In total, 100,000 war brides left the United Kingdom between 1942 and 1952. The British War Brides were the largest single group of female immigrants to the U.S. When they arrived, they were not ensconced into a larger immigrant group. They were disbursed into American society and went where their husbands went. They were alone. A staggering one million marriages took place between military personnel and foreign nationals during and immediately after World War II.

There were promises made and broken, men who abandoned their new wives, poverty, and the realization to some that their dreams of a land with streets paved with gold didn’t pan out. It took courage to leave their families and country behind. Their lives were changed forever. They were not immediately accepted with open arms in America, the culture difference and accents made it difficult for the women who came over here,  from “over there.”

When we remember the courageous men and women who fought during the war, we shouldn’t forget the courage it took these women who braved the new and unknown in order to start a new life , they influenced their new homeland with their culture, food and customs just as other immigrants had done before and after them.

In spite of the war, a little bit of something good happened along the way. Love blossomed and these immigrant brides, courageously prevailed and in doing so, changed the course of history.

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Max and Honey

Please note the adorably placed paw.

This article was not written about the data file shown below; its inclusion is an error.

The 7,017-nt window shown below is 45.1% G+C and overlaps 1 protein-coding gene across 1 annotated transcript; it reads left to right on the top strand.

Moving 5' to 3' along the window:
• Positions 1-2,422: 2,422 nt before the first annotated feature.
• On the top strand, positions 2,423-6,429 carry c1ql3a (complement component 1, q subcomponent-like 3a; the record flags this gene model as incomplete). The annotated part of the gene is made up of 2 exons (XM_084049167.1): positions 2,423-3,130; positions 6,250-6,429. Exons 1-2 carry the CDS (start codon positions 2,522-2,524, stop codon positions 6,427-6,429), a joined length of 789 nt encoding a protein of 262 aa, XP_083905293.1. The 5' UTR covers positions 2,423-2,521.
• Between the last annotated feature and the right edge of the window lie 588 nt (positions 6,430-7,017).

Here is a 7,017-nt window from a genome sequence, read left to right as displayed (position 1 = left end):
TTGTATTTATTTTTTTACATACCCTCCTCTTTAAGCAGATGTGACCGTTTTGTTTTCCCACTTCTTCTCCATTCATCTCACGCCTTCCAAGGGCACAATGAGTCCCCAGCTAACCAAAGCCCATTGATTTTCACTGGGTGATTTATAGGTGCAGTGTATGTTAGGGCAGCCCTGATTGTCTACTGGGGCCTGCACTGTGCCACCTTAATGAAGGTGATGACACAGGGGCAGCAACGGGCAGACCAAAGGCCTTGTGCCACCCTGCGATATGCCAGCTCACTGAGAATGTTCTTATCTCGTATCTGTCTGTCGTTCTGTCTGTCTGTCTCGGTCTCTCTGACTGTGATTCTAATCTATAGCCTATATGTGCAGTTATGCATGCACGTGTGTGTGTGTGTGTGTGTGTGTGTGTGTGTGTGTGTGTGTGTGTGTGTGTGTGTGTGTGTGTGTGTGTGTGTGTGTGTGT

After mouth surgery, Max gets a comforting paw. They needed to pull 11 teeth! The patient is doing fine thanks to great care by his nurse, Honey.

After thinking they were pulling two teeth, I got the call from the vet. Eleven-thirteen needed to come out. We adopted Max in December. The previous owners were moving out-of-town. My only thought at the time of the call was, what were they feeding this dog? Candy? I later found out that these small breeds are prone to tooth problems. I told the vet to go ahead, what was I going to do at that point, say no? Poor little thing,  he was already under anesthesia. After I got off the phone, I put away the vacation brochures.

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Kreativ Blogger Award !

I checked my emails this morning and was so surprised to have gotten a nomination for the Kreativ Blogger Award from one of my fellow bloggers. Thank you Joan!

Joan just started blogging at her new blog site : The Thing About Joan and already has a following. It’s because she really puts creativity and a bit of herself into her posts. The pictures, commentary on life with kids and recipes help make life seem a little more fun.